William E. (Bill) Motzer is a registered California Professional Geologist (PG) and Certified Hydrogeologist (CHG), with PG registrations in five other states. Bill has extensive experience in conducting surface and subsurface water quality chemistry and environmental forensic investigations. Bill is a recognized expert in water quality and forensic geochemistry, with particular expertise in stable and other isotopic “fingerprinting” and age dating techniques, water quality/contaminants, and emerging contaminant geochemistry. He has conducted numerous environmental projects, throughout California and other western states. He is a past President of the San Francisco Bay Branch of the Groundwater Resources Association of California (GRA), past Vice President for the International Society of Geochemistry and Health, and contributing editor to the California Section of the American Chemical Society’s (ACS) newsletter – the Vortex (www.calacs.org).
ANNOUNCING SCHOLASTIC SPONSORSHIP OPPORTUNITIES:
All Proceeds to Benefit Science Students
The GRA Sacramento Branch has a history of supporting university-level science students. Our Scholastic Sponsorship Program is an opportunity to publicize your business while contributing toward a good cause. The cost is minimal; if interested, please contact Ellen Pyatt at (916) 852-9118 x 512 or email@example.com.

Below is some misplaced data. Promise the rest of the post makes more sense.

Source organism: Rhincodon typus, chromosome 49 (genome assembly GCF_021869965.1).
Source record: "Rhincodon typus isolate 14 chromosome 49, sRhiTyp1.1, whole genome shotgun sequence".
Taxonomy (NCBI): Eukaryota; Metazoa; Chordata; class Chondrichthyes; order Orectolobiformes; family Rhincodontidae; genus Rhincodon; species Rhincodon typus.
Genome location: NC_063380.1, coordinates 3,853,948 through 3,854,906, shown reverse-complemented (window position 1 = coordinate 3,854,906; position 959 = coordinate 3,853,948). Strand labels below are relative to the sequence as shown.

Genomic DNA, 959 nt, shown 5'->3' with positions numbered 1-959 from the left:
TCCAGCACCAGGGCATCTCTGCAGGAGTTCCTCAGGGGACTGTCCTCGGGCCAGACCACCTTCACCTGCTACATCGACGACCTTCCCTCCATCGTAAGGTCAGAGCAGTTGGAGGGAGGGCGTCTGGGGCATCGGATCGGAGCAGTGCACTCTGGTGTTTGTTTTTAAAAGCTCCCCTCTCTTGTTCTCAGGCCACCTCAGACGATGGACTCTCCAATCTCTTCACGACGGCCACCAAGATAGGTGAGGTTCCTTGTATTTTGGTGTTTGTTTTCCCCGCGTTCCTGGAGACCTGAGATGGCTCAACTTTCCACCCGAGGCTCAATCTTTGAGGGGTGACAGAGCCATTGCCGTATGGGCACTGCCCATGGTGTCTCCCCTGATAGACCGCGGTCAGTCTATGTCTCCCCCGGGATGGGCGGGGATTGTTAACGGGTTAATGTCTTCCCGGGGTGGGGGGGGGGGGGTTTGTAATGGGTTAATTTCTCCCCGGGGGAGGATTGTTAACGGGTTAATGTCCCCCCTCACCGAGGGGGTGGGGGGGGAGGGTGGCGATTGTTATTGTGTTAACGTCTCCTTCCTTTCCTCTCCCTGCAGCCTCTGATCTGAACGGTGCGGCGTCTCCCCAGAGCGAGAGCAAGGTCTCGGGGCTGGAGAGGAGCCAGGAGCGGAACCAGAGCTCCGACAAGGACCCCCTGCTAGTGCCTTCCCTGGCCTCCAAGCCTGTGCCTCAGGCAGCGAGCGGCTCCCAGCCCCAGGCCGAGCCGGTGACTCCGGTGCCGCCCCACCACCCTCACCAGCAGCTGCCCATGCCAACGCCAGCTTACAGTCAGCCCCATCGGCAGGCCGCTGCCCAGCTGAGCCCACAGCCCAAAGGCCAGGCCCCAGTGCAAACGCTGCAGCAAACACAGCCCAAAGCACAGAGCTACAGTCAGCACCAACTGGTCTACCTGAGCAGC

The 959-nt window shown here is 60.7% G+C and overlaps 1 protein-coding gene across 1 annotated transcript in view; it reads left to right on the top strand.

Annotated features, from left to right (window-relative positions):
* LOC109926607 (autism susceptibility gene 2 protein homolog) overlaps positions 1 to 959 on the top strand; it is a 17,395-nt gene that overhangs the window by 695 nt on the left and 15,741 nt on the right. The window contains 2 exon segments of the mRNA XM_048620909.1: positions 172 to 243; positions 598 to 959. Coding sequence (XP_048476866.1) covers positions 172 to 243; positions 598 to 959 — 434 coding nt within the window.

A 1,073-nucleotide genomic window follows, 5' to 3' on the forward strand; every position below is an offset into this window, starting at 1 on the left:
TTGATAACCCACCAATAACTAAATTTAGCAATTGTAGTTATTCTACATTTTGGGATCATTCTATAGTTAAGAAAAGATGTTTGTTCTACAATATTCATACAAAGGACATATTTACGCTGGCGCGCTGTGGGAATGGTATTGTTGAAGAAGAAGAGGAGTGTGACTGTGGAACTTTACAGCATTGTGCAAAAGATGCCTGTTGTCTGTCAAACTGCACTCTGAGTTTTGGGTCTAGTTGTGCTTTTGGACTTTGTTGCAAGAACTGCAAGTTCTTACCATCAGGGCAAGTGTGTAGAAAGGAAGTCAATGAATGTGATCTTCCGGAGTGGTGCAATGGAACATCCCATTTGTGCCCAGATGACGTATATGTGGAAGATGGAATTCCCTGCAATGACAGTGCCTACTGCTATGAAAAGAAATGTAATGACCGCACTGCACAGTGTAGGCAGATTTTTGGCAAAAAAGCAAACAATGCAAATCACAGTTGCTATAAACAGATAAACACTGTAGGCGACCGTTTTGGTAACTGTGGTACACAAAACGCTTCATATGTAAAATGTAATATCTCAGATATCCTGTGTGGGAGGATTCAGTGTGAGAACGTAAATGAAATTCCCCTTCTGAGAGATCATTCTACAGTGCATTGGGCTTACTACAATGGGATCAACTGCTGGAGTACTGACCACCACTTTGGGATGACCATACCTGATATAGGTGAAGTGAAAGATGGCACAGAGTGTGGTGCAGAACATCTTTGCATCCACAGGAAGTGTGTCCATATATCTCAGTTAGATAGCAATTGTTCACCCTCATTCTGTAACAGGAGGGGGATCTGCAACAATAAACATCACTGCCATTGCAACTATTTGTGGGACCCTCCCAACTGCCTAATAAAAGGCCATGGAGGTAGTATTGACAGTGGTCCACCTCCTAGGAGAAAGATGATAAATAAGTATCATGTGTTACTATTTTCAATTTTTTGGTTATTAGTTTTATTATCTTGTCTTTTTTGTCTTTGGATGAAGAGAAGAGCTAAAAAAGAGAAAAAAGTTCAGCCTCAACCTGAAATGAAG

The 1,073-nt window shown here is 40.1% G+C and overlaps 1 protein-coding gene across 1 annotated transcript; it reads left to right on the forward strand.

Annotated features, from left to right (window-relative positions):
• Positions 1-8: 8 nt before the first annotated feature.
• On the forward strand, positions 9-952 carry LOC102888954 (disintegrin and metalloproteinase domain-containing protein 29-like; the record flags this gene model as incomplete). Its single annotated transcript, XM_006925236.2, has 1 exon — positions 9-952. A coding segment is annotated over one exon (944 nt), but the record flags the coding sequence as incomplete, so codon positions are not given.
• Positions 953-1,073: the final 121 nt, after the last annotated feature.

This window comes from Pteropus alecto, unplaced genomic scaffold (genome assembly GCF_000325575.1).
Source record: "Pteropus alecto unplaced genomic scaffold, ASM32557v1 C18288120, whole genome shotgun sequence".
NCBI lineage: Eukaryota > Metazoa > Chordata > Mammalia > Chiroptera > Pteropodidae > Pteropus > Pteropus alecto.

THIS MONTH'S SPONSOR:
ASC Tech Services (ASC) is a professional environmental field services company founded in 1996 by a Geologist with over 25 years of environmental consulting experience. ASC specializes in the implementation of High-Resolution Site Characterization (HRSC) technologies to assist consultants and clients in the understanding of subsurface lithology/hydrogeology and/or contaminant distribution in real-time. ASC can acquire HRSC data to determine lithologic/hydrogeologic changes and track contaminants by taking a snapshot of the subsurface with minimal disturbance of the subsurface and without generating soil or groundwater wastes. With innovative HRSC technologies, ASC can assist consultants and clients to evaluate a site in one visit, allowing the infield professionals to make real-time decisions. Our services are provided with geoscientists in the field in order to assist consultant and client personnel in the interpretation of HRSC data.